That Shabana’s death is being pitched against the left’s ugly display of power shows that the CPI(M)’s image has been irretrievably damaged
Is the issue about rights' The right to live versus the right to rally. It is possible to believe that even a brain turned to jelly by the constant repetition of party rhetoric would be able to discern, if only in a rare flash, which is the more fundamental right between the two. The funny thing is that the court ruling restricting rallies had done just that, restricted them to times and places. The right to take out protest marches and rallies, to hold meetings, had not been touched. To break out in a protest paralysing the city immediately after the ruling demonstrates either a fathomless incomprehension or an aggressive defiance of the law. It is important to understand what impulse drove those protest marches. Because while it is true that the rally was not the only cause of Shabana Parveen’s death, it also has to be accepted that the baby would have had a better chance of life had there not been a procession that day. It must not be forgotten that rallies are held on behalf of the “masses”. But the impulse behind the rally on the day Shabana died could only have been either stupidity or the desire to give law a slap in the face, neither of which has anything to do with restoring the right of protest to the “masses”.
The ironies are both peculiar and painful. Nine left-wing student groups were part of the rally on Tuesday. Perhaps there were some young people among those pouring defiantly down the streets, not in spontaneous outrage at exactly the kind of horror that Shabana’s parents and their fellow-citizens face everyday on roads, at hospitals and police stations, but in organized ranks dictated by the leading party in government. The expected equation among terms such as youth, protest, masses and establishment has been turned inside out. In this frighteningly topsy-turvy world, it would be absurd, perhaps, to expect that some of the young people in that rally would later think of what happened as anything more than a bad moment during the making of a political point, that any of them would think of turning himself into a different kind of political leader or comrade in the future.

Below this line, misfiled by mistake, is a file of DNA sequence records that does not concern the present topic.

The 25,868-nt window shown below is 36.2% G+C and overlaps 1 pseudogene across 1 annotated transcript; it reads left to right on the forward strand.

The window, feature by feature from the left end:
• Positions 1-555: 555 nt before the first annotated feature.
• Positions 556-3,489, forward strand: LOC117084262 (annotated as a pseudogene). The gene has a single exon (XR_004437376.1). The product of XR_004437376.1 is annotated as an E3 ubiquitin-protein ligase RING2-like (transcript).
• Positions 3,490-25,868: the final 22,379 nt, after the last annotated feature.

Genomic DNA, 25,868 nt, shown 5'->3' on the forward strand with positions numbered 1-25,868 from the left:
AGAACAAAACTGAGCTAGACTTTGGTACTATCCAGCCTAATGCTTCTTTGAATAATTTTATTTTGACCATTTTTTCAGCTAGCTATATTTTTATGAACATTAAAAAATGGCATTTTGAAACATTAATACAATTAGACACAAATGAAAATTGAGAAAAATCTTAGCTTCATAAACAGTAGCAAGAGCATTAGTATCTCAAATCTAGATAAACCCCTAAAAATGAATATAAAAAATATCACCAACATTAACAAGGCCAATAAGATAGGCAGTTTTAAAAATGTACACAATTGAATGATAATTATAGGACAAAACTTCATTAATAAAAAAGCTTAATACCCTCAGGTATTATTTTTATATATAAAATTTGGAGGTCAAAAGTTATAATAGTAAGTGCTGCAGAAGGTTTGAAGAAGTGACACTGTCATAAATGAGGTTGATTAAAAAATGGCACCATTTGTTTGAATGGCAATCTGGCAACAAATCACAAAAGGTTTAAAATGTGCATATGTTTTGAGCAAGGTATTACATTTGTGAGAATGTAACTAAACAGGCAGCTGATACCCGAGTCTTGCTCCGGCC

It is quite possible that the most indifferent, unfeeling expressions of half-sympathy from politicians and their friends and followers are based on a laudable sense of reality. Maybe Shabana would have died anyway, and it is quite ugly, as ugly as the insensitiveness of politicians and people’s leaders, to pitch the tale of her tragic and pitiful end against the party’s unruffled display of power. But the fact that this opposition is being posed at all suggests that the party’s image among the people has been irretrievably damaged. It is not one little baby’s death that has done it, but the cumulative wrongs experienced by the very people the Communist Party of India (Marxist) claims to represent: the bullying, the criminal oppression, the injustices and unfair patronage, the exploitation and arrogance, that many members of the “masses” have become familiar with in recent years. Organization may be an admirable quality in a party, but that alone cannot make up for the suicidal folly that power induces.